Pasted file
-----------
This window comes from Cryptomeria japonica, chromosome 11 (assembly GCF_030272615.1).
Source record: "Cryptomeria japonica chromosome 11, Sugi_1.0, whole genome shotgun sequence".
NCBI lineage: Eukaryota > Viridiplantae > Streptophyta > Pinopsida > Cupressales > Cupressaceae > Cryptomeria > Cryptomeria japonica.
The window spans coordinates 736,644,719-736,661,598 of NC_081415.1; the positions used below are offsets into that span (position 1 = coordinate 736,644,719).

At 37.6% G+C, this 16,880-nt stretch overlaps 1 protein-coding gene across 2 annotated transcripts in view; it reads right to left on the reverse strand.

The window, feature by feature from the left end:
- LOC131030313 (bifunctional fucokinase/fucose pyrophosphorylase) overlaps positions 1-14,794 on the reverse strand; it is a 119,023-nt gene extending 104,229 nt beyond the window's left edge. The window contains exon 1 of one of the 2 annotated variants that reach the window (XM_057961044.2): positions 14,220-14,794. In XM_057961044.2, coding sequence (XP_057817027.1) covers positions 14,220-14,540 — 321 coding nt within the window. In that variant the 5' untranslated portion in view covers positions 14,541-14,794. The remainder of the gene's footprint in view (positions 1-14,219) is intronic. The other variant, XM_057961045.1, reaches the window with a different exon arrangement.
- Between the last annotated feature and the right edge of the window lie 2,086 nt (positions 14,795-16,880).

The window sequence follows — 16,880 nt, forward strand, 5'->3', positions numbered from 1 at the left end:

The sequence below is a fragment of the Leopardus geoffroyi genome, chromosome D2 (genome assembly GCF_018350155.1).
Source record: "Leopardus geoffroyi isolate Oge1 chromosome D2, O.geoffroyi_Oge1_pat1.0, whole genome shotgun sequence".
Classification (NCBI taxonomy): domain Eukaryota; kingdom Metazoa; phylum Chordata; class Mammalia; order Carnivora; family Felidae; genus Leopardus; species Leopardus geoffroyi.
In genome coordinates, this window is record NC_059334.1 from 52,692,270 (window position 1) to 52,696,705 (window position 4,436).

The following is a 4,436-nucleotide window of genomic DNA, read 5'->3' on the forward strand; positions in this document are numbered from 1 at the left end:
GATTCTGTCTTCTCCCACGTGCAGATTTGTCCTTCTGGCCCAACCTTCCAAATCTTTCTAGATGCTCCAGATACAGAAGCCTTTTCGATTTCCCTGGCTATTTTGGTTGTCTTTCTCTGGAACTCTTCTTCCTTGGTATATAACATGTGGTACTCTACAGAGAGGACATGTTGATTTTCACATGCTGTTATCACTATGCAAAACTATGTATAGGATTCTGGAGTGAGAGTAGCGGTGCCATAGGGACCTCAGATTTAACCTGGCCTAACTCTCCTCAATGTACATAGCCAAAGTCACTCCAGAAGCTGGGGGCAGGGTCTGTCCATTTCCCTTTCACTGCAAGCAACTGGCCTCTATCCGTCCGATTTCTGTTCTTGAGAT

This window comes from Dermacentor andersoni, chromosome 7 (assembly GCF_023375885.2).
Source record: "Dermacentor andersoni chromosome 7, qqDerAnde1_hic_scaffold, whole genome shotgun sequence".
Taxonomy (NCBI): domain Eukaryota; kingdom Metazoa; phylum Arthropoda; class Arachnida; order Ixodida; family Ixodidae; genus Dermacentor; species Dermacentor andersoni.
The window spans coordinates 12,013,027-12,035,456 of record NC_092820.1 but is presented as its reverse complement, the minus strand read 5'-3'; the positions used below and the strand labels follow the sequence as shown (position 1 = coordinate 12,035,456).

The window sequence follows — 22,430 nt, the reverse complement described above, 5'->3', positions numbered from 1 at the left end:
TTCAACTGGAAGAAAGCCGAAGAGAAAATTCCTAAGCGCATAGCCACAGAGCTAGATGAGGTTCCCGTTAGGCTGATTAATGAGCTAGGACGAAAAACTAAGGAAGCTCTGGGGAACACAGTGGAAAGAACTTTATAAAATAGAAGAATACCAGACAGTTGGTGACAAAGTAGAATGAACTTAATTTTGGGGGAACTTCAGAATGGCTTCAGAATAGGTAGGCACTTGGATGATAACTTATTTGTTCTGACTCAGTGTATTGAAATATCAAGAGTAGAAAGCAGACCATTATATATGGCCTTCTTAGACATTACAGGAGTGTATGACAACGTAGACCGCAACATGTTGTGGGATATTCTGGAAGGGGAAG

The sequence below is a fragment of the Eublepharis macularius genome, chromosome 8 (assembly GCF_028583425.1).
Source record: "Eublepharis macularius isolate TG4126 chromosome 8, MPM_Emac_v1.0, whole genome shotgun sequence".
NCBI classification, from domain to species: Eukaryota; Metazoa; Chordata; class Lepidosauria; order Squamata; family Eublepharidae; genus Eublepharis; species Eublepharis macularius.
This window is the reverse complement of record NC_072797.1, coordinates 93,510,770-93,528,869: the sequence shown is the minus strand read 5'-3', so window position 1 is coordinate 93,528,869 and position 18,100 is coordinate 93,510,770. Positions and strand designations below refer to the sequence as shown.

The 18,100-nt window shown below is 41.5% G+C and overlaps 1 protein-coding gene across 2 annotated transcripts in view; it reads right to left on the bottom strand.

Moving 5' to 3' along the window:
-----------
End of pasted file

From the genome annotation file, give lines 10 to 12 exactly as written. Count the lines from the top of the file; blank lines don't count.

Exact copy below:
The sequence below is a fragment of the Leopardus geoffroyi genome, chromosome D2 (genome assembly GCF_018350155.1).
Source record: "Leopardus geoffroyi isolate Oge1 chromosome D2, O.geoffroyi_Oge1_pat1.0, whole genome shotgun sequence".
Classification (NCBI taxonomy): domain Eukaryota; kingdom Metazoa; phylum Chordata; class Mammalia; order Carnivora; family Felidae; genus Leopardus; species Leopardus geoffroyi.